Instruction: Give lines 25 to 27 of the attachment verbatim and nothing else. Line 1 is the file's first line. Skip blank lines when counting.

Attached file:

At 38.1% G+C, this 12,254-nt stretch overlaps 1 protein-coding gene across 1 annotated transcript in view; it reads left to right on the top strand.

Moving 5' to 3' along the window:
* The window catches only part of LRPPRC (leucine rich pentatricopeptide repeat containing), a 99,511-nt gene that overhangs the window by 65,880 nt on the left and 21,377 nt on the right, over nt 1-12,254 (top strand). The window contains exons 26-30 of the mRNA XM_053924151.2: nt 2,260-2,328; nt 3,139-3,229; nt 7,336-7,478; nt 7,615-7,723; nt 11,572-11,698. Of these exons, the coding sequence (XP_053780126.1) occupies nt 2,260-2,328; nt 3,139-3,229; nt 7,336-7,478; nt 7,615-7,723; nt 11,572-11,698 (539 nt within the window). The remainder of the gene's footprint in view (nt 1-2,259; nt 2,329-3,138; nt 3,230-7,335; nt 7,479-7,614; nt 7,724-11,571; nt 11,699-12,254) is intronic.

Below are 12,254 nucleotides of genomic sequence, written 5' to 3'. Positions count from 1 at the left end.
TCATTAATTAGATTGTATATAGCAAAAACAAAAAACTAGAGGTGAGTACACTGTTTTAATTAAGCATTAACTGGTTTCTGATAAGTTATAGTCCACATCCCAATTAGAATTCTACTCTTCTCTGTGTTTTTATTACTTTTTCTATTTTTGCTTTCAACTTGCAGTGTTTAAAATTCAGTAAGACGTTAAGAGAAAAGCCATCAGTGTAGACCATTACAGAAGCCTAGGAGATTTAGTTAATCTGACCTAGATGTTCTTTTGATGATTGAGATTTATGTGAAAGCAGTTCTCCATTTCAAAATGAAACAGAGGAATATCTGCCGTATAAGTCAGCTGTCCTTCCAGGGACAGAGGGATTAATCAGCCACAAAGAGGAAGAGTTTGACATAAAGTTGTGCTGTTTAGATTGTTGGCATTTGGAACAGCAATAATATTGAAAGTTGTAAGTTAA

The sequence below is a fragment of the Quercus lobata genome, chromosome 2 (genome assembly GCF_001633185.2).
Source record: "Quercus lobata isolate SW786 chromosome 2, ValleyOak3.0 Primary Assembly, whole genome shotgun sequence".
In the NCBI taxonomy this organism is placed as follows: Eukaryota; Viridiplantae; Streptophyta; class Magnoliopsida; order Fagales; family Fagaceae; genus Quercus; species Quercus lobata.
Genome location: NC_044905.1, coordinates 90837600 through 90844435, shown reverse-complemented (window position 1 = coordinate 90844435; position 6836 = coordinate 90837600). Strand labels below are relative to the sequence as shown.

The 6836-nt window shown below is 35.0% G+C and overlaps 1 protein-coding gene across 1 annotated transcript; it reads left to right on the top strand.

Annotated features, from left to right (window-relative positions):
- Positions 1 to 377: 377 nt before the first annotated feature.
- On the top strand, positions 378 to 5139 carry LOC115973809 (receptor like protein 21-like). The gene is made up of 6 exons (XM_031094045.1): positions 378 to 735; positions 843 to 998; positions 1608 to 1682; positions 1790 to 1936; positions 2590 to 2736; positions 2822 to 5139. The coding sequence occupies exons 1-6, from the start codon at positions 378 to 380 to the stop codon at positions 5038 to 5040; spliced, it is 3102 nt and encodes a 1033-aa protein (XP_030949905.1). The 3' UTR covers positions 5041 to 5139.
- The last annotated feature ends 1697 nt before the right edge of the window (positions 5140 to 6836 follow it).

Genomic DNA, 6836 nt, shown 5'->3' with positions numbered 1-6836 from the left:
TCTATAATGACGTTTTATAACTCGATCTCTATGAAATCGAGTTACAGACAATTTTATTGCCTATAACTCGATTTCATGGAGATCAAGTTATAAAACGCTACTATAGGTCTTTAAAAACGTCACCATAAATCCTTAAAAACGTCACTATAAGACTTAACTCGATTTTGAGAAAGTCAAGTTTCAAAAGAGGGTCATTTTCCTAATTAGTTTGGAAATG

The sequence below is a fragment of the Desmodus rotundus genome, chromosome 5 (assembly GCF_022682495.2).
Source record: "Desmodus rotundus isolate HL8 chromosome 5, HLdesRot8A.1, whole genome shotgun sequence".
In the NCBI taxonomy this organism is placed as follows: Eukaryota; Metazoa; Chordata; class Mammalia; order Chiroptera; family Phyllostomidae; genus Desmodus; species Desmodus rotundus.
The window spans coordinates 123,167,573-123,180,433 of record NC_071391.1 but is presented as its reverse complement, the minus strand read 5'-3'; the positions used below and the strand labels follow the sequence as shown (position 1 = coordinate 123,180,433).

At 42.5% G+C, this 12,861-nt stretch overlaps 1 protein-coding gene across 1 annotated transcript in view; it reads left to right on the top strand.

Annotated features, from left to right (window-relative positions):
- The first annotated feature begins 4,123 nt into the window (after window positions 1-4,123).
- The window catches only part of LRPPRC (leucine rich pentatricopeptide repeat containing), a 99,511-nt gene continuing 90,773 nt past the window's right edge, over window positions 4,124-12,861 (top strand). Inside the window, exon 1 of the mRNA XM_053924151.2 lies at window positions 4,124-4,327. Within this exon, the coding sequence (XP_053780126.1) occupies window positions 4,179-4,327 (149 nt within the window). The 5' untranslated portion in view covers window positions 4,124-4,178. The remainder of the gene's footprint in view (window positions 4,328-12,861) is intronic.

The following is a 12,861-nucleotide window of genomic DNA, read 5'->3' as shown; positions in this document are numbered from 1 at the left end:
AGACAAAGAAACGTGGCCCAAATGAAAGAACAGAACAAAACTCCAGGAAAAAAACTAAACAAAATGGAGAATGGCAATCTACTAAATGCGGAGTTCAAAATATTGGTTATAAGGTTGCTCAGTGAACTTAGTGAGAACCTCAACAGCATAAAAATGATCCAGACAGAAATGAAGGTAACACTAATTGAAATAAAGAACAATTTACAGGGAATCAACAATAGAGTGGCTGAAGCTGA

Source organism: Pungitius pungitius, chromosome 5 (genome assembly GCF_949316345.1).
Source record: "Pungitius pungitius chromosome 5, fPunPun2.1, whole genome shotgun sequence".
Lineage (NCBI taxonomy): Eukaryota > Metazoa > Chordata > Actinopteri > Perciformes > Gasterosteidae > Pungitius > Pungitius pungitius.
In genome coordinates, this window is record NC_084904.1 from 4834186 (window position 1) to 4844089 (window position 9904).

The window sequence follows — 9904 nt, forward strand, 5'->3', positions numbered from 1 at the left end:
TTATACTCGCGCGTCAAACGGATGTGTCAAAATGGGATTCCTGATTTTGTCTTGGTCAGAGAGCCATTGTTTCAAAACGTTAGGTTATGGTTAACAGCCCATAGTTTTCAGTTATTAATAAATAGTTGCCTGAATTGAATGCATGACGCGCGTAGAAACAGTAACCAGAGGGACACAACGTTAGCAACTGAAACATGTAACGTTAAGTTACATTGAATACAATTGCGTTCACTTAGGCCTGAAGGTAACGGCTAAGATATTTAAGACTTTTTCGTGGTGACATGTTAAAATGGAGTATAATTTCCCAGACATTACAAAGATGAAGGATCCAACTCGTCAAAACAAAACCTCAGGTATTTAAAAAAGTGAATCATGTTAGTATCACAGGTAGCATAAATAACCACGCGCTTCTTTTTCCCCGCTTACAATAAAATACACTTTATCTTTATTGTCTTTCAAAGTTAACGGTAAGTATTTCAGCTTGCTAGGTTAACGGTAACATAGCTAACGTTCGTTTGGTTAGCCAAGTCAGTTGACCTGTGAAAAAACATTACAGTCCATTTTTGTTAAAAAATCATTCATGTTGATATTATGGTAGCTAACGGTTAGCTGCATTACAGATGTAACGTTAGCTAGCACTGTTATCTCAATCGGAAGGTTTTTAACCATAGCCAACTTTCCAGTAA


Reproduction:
The following is a 12,861-nucleotide window of genomic DNA, read 5'->3' as shown; positions in this document are numbered from 1 at the left end:
AGACAAAGAAACGTGGCCCAAATGAAAGAACAGAACAAAACTCCAGGAAAAAAACTAAACAAAATGGAGAATGGCAATCTACTAAATGCGGAGTTCAAAATATTGGTTATAAGGTTGCTCAGTGAACTTAGTGAGAACCTCAACAGCATAAAAATGATCCAGACAGAAATGAAGGTAACACTAATTGAAATAAAGAACAATTTACAGGGAATCAACAATAGAGTGGCTGAAGCTGA

Source organism: Pungitius pungitius, chromosome 5 (genome assembly GCF_949316345.1).